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Rookie, Leader, Mentor

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So, today’s article is a little different.  It’s not necessarily about death care or the funeral business.  You see, last week I had a birthday. . . and having that birthday gave me time for reflection.  I’ve been able to reflect on my life in the funeral business. . . . from entering college to starting out to owning and operating a funeral home and finally to where I am today — mentoring those who see funeral service as a worthwhile career and, in some instances, a business to own of their own.

I’ve came a long way. . . and it is interesting because it seems that the longer I am involved in the profession, the less I knew yesterday.  And, today, I continue to learn.  Yet, what I did yesterday and yesteryear is relative and has perspective in what I do or know today.

Have I confused you yet?

I graduated from mortuary school, had served my practicum, and passed my national board tests in time to go to work on the morning of June 9, 1980.  I would be the 4th funeral director at our family funeral home which was managed by an older gentleman because my dad had died three years prior.  I was content being the lowest director and lowest paid on the totem pole because I was the least experienced. . . and I was ready to learn.

I also thought I was ready to teach those old dogs some new tricks.  You see, I had worked in the summers, but over the last school year I had done my practicum at the Washburn McReavy Chapels in Minneapolis.  Today, I think they have 16 chapels and probably control about 90% of the Minneapolis market share.  I learned a lot there. . .Mr. McReavy knew my predicament. . .that my father had died and really took me under his wing — I’m grateful for that to this day.

I was ready in June 1980 to show my colleagues at our funeral home how it was done in the big city.  However, when I got home I realized that our community had our own mores and customs of how death care was conducted and the way of the big city was not necessarily for us.  I learned the funeral business, while national in scope, was really local in practice.

After some time the manager retired and my mother who owned the funeral home allowed me to be the manager — partly because the two older funeral directors did not want that responsibility.  I worked hard to become a good boss. . . . and, after a few years my mother offered me the chance to buy the funeral home.

Being the owner and the leader eventually got me invited to serve on boards and I spent lots of time doing that.  I not only enjoyed it, but it expanded my friendships and, in my opinion, that was good for business.  I served as President of my church, on the community economic development council, on the board of a senior living campus, and even as the President of the Little League.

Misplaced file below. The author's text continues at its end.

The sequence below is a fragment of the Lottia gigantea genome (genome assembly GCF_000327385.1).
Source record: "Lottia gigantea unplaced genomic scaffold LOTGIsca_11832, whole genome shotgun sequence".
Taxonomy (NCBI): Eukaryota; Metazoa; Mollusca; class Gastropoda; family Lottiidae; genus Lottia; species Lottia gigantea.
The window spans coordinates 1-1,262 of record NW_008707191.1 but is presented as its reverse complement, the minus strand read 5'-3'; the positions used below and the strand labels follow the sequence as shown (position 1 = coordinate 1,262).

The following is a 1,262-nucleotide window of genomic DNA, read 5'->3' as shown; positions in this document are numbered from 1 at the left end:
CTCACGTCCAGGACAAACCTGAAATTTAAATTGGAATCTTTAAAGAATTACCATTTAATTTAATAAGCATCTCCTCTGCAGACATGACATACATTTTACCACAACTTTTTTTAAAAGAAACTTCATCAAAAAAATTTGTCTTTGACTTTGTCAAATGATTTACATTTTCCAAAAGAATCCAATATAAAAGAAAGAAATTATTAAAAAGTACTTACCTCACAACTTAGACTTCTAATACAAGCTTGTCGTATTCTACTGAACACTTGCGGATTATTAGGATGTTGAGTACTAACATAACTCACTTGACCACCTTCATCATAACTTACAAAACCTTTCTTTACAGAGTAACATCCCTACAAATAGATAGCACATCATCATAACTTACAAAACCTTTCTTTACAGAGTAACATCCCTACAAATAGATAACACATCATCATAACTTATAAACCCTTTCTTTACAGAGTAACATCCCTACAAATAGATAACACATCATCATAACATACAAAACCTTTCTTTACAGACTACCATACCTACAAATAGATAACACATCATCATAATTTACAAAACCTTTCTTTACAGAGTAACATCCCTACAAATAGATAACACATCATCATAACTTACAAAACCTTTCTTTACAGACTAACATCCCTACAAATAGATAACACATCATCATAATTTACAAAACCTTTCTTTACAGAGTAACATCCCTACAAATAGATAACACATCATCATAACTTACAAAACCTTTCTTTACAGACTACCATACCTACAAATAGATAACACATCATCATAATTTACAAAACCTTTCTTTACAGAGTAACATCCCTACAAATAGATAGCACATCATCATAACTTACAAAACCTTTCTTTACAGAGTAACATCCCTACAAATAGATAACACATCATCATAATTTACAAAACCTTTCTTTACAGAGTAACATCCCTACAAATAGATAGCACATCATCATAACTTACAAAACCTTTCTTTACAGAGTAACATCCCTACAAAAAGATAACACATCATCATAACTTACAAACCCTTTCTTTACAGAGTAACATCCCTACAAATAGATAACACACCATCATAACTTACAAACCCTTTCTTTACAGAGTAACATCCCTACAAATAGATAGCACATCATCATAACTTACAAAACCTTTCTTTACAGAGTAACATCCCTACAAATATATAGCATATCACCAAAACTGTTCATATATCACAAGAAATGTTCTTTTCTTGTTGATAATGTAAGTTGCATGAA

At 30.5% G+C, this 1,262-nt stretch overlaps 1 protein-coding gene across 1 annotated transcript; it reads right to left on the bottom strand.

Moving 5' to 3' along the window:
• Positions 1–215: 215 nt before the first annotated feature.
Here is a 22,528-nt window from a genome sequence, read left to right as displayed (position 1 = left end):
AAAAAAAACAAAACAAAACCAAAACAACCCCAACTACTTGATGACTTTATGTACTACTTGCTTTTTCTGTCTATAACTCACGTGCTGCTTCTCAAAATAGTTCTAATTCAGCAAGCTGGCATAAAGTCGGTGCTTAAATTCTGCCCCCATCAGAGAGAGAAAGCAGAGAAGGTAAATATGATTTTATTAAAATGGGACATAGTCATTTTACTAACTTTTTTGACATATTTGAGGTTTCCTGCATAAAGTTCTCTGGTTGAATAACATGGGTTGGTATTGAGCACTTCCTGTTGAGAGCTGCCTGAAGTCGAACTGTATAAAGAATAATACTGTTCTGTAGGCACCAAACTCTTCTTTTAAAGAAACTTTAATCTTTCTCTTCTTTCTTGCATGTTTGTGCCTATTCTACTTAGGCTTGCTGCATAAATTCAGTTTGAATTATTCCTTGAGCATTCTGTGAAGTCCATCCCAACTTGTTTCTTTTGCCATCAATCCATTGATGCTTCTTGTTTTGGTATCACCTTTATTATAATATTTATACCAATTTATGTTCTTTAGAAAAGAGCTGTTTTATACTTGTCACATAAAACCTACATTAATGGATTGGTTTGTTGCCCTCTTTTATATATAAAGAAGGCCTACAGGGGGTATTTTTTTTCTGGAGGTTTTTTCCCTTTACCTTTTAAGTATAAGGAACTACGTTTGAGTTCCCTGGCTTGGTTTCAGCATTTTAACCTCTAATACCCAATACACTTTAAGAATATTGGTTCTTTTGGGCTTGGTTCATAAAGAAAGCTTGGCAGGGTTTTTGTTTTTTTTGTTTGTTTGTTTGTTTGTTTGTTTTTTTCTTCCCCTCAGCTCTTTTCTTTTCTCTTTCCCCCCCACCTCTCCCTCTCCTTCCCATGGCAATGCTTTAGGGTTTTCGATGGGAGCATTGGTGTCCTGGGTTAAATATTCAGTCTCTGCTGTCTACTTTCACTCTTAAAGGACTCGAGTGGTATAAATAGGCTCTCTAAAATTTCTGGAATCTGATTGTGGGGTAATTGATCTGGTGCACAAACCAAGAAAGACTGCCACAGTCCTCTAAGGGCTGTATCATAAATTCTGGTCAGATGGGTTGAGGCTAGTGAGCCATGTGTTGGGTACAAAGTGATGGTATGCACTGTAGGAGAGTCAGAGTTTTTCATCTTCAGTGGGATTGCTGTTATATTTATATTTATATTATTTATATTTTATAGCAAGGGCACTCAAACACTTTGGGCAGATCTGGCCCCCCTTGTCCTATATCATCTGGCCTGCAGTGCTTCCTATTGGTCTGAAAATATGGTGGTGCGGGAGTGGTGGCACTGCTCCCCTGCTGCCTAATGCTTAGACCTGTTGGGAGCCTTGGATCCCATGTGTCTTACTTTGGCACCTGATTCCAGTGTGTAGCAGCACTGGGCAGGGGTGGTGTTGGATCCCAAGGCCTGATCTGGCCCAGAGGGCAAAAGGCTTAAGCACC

Finally, the time for me to leave came and with no family members interested in working in the business an outside buyer was sought.  I later found that wasn’t the end either as some of my colleagues told me that I had experiences to offer younger funeral directors and this blog came about.

Tom Anderson
Funeral Director Daily

So, it is kind of funny.  I tell my wife that when I was making decisions as owner of the funeral home everybody wanted to second guess me.  Now, I write this blog and I get e-mails from Australia, Great Britain, and all over the United States from people who want my opinion on death care issues.  I even get calls from Barron’s Financial News, appear on Funeral Nation and other podcasts as an “expert” and I haven’t changed at all from when even my own staff questioned my decisions.

Or have I?  I’ve come to learn that experience is a great teacher and sometimes you need that age to get the experience.  Suffice it to say that I’ve enjoyed every level I’ve been on in funeral service. . .Rookie, Leader, and now Mentor.  I love the profession and I think done right, funeral directors can make a huge difference in the communities that we serve.

Well, I’m getting a year older and adding to that experience.  I’ve also realized that I’ve been blessed in so many ways — not the least is with all the friendships of families I’ve served over the years. . . and my health, and people, especially my family, that care about me.

So, I’m getting older. . . and I think a little wiser.  If you will indulge me, I’m going to keep on writing about death care issues so that we all can learn from them and make our communities even better.

Thanks for reading.

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One Comment

  1. Happy holidays Tom! You have a great writing style and your wisdom comes through. Best, Kevin P Greisiger

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